The President's Corner
This month’s column is a continuation in my series about “Parma’s Places of Worship.” As a Catholic, I have always been intrigued by Eastern Orthodoxy and hopeful that one day the two biggest divisions within Christianity will be united. Therefore, I recently traveled to 5913 State Road to meet with Father John Nakonachny, Pastor of St. Vladimir’s Ukrainian Orthodox Cathedral, to find out more about the parish and faith.
What always strikes me about St. Vladimir’s is how welcome I feel whenever I visit St. Vladimir’s. In fact, Fr. John and I met for about three hours – a testament to how easy he is to talk to. It is obvious why he makes such a great Pastor. He grew up in Pennsylvania, began his spiritual ministry in Winnipeg, Manitoba, then Maplewood, New Jersey before he and his bride came here to Parma in 1987 to serve. “Winnipeg had quite a large Ukrainian population. I never dreamed I would find another place like it, which is why I was so surprised and pleased when we moved to Parma,” Fr. John explained. “In fact, in recent years, our Saturday cultural school student population is growing so fast, due to so many new arrivals, that we are running out of space,” he added. Incidentally, the Parish is thankful to Good Shepherd United Methodist Church across the street for allowing them to use space for their classes. St. Vladimir’s and the surrounding neighborhoods are truly a bastion of Ukrainian people and culture, thus this area of Parma has been aptly named Ukrainian Village.
Father explained that St. Vladimir’s was founded in 1924 with a church being built in Tremont soon thereafter. Like many other churches, following World War II, as population shifted to the suburbs, the parish purchased ten acres of property in Parma. Further, in 1959 the parish purchased the old Parma City Hall for $11, which, according to a church document, was “moved and renovated for a chapel.” Finally, in 1967, the current church was consecrated as a place of worship.
St. Vladimir’s property holds one of my favorite monuments in the region. Dedicated in 1993, it is a beautiful monument honoring the over 7 million victims of the Artificial Famine in Ukraine in 1932-1933. The Holodmor (hunger-extermination) was the work of Soviet dictator Joseph Stalin, whose cruel policies directly caused what is oft described as one of the 20th century’s worst attempted genocides.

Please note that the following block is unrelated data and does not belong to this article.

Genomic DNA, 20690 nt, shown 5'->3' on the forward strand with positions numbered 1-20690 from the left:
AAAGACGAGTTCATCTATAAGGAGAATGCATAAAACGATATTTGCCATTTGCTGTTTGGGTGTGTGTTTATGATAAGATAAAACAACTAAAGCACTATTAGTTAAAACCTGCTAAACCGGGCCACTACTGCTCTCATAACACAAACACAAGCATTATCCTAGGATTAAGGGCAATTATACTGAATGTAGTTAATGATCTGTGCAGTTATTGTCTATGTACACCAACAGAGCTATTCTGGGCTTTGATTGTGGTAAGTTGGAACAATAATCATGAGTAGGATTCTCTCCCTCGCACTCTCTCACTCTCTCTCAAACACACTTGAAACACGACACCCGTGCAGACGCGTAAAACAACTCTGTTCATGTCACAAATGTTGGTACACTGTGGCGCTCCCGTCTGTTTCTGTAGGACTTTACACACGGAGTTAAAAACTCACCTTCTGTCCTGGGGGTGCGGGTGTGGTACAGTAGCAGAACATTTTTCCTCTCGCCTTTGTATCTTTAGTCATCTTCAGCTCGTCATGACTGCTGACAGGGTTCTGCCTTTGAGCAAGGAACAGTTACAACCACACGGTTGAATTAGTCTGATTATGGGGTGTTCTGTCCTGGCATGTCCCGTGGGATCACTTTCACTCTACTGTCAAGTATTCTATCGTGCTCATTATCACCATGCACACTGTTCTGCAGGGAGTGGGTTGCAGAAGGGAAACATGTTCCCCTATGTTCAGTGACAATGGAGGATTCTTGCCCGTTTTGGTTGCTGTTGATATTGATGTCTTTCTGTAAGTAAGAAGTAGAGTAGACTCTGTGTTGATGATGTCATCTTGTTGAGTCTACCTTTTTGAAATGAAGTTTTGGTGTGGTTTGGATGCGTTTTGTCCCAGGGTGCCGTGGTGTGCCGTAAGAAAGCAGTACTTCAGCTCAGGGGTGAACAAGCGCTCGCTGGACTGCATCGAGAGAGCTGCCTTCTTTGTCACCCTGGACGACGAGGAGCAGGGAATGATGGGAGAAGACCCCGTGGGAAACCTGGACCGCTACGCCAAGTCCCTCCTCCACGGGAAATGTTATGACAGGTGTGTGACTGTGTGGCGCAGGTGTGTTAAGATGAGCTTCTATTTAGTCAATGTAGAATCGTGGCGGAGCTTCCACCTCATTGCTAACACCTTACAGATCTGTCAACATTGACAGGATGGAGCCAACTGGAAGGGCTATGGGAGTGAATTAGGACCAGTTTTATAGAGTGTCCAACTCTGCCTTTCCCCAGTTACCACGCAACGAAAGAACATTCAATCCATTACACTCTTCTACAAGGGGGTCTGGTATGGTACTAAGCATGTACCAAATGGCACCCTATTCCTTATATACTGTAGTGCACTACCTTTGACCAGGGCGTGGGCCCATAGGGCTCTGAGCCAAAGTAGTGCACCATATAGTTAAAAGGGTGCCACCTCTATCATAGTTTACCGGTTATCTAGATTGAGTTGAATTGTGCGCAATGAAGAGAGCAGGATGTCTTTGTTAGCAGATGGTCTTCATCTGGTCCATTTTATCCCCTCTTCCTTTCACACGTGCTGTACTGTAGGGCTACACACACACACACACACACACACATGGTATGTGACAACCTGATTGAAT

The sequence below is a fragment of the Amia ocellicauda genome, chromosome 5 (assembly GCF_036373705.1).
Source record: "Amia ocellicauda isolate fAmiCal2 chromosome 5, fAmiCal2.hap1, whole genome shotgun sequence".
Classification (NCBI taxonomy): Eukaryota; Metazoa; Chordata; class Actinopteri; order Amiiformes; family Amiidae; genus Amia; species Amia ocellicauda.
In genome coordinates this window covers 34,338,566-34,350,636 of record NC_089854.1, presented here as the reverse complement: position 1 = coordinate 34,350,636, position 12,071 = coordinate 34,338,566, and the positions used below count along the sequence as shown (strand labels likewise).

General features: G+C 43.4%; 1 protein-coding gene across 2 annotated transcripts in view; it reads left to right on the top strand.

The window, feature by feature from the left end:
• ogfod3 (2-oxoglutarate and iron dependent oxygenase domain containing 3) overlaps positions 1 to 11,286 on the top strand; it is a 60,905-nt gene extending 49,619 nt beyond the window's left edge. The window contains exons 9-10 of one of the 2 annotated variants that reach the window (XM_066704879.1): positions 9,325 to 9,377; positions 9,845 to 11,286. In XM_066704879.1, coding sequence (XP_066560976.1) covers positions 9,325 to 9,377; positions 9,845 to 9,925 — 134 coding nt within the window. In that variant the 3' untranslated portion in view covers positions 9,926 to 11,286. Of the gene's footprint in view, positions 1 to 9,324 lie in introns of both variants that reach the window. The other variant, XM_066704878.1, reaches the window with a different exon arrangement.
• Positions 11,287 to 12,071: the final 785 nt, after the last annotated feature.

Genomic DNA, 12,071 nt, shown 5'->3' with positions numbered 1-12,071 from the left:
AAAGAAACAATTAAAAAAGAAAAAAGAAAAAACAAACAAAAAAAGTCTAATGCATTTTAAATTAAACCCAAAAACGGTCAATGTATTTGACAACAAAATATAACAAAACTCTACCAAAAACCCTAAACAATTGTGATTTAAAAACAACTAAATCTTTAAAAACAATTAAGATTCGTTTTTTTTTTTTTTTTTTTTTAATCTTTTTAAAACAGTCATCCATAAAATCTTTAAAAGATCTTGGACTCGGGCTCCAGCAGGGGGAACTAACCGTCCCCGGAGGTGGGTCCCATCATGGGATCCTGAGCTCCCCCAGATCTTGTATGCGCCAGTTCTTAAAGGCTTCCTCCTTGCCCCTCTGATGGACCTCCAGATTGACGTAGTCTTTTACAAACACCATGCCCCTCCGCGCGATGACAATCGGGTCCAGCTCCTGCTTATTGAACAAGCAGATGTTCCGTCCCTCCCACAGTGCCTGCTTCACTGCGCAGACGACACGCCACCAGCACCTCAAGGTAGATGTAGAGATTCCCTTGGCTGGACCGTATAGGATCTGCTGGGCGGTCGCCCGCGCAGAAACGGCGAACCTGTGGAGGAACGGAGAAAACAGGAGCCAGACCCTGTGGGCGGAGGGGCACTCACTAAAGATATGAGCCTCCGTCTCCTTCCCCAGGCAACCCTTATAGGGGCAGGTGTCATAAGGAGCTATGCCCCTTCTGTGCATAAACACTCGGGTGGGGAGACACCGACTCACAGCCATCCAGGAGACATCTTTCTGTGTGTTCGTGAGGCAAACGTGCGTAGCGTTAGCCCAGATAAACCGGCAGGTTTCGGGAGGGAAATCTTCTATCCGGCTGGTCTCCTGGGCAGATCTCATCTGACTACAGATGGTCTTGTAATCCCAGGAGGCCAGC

The Cathedral itself is an architectural wonder, from its beautiful domes to the multitude of wondrous icons. “You will not see statues in Orthodox churches. Instead, icons have been used throughout history as a teaching tool – as a living Bible,” Fr. John shared. “Years ago many could not afford books and could not read or write, therefore the iconography in the church brought the Biblical stories to life for the congregation,” he added.
The parish also is home to the very spacious Grand Hall, which can be rented for events. Located just east of the Cathedral at 3425 Marioncliff Drive, the Hall offers elegant catering. Call 440-885-0468 for details.
If you are like me, one of the reasons I love Parma is for our pierogies. No matter how you spell it or prepare them, they are scrumptious comfort food. In fact, I think we should claim Parma as the Pierogie Capital of the World. If you have not tried St. Vladimir’s pierogies, you have to. To place an order, call 440-886-3223 between 10:00 a.m. and 2:00 p.m. weekdays or e-mail them at firstname.lastname@example.org.
Every summer, the parish of St. Vladimir hosts a Ukrainian Festival, which includes many Ukrainian delicacies and beverages, Cathedral tours, as well as cultural performances and sales. The Parish is also co-host of the annual Ukrainian Village parade, art walk, and festival toward the end of August. To find out more about these and other events in Ukrainian Village, visit www.facebook.com/UkrainianVillage.
As I mentioned in last month's column, there are over 250 million Orthodox Christians worldwide, with about 1.2 million living in the United States. Although Orthodoxy is quite ethnically diverse, including Ukrainian, Russian, Greek, Romanian, Serbian and others, all of these ethnic jurisdictions belong to one Eastern Orthodox Church and are unified theologically and morally. All are invited to their services.
To find out more about St. Vladimir’s, visit their website at www.stvladimirs.org. A special thank you to Fr. John and the parish of St. Vladimir’s for inviting me into your beautiful place of worship.
Parma City Council President Sean Brennan